My writing life has gifted me with meeting so many supportive, creative people. Some I “know” only in cyberspace from various writers’ loops.  Others I’ve actually met at conferences, retreats, and gatherings.  Yes, writing has its solitary times, a necessity to write. But our technological world has given writers the means to reach out and connect, and discover new friends we may have never encountered otherwise. We need these friends to keep ourselves sane and on track as we pursue writing goals.   

Iditarod And Writing

April 5, 2009

My Alaska son sent me this photo. He took it of an Iditarod musher a few miles after the race’s official start in Willow, Alaska, last month.  Twilight comes early that far north, and I find the lighting makes the photo even more haunting. Think of it: a lone musher striking out into the wilderness, alone except for the sled dogs.



 Why, when we all desperately want spring to arrive and stay, am I talking about probably the most grueling and frigid sport competition, one that always happens in the winter?


Because it also made me think of writers. J 


CB040414The Iditarod race is one of isolation within the wilderness.  Pitfalls can happen.  The only companions for hours at a time are a musher’s dogs.  They speak the same language regarding the race and its objective.  The musher and his/her dogs become one during the race.


Like a writer and her/his words and story.


The Iditarod has history, personal stories and rivalries, interesting participants, mystery—the stuff of great books. A really great mystery about the Iditarod was written by Sue Henry, an Alaskan author, and titled Murder on the Iditarod Trail. I picked it up in an Anchorage bookstore on one of my trips to Alaska to visit my son.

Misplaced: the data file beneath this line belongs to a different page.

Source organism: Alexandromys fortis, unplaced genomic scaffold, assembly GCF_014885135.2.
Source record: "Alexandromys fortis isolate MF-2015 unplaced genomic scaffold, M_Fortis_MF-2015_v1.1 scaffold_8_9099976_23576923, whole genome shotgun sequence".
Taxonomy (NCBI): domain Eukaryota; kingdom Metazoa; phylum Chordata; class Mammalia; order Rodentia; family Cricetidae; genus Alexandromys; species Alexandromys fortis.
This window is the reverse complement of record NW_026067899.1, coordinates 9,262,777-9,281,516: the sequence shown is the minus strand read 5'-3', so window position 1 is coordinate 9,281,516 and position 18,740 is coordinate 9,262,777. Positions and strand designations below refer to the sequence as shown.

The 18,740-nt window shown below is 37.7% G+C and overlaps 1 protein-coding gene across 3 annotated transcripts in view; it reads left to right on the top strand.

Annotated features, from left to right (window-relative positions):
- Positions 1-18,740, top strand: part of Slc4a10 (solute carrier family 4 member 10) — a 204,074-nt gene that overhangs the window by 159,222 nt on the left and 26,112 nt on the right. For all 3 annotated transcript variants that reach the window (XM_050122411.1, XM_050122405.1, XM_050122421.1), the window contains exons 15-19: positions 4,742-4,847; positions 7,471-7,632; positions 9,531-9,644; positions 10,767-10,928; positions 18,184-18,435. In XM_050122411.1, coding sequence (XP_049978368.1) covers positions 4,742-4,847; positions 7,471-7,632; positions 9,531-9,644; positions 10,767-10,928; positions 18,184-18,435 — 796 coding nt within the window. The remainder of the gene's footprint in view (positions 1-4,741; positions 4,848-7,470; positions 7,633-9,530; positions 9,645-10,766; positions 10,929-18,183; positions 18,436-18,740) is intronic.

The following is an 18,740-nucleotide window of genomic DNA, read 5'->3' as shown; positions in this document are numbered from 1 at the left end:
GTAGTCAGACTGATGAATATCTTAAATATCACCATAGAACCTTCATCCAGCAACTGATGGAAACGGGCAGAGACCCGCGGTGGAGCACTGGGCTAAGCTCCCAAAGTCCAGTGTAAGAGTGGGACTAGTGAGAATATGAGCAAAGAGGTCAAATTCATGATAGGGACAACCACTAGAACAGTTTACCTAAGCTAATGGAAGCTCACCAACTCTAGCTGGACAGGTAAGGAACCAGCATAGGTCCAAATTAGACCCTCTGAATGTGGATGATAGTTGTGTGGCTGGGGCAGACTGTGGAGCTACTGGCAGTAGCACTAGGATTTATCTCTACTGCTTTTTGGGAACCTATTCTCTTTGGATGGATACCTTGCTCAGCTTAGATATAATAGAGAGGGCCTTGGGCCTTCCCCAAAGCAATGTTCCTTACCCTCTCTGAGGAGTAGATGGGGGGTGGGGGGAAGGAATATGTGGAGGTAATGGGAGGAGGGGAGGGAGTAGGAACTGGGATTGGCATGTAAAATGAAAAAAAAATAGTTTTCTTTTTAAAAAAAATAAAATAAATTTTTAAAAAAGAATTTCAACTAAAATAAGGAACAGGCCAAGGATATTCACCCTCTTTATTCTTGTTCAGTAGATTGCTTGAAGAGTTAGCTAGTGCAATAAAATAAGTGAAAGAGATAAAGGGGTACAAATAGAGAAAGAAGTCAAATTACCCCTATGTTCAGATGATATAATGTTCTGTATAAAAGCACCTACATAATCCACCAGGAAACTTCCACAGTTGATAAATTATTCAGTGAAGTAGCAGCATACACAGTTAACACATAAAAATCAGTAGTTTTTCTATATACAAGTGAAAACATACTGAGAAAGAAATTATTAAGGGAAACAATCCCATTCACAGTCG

I thought of that book also when I viewed my son’s photo. (If you get a chance pick it up.) J


For over a thousand miles this team of dogs and musher battle nature and compete with others to win the prize.  But the race is solitary and the musher’s unique vision is what sustains him or her and produces success: winning the race—getting first to Nome.


Sort of like a writer’s life, right?



We are a solitary profession.  When we enter our writing zone, our vision of our story and the computer and keyboard consume us as we pound out our plot. But when writers have to chance to get together, what do we talk about?  Writing–its challenges, its glories, its pitfalls.  I’m not so sure about that with the mushers, and at checkpoints they do gather together throughout the race.



We have scary moments like mushers do. How will the markets, the changes in publishing, the loss of an agent or editor affect me?  What if no one loves my books, my voice, my unique world view?  What if I never finish this book?  Get into trouble along the way to the last chapter?  Do I have a plan to solve it? 


Sounds like the mushers with their steel-willed determination to get to the end of the race.  And writers need that same determination and perseverance to finish the books.  That, in itself, is winning, just finishing the damn race or the damn book.  J


Because some don’t.  For whatever reason.


Starting a new writing project or moving off into a new genre in our writing is much like starting the Iditarod in Willow.  You head out into the twilight, you’ve got your plan, you know the route, you’ve got your aids…but dangers lurk.My First Book Cover


Like mushers, writers must be prepared for the dangers they anticipate as well as for those unexpected ones.  Like mushers and their dogs, we are solitary, we are strong, we are determined, we will force our way to the finish line.  Then we have the satisfaction of knowing we’ve once again beaten the odds, finished a book, and just maybe, found the publication prize.


Yes, the Iditarod photo haunts me.  Inspires me.  Makes me think.  What about you?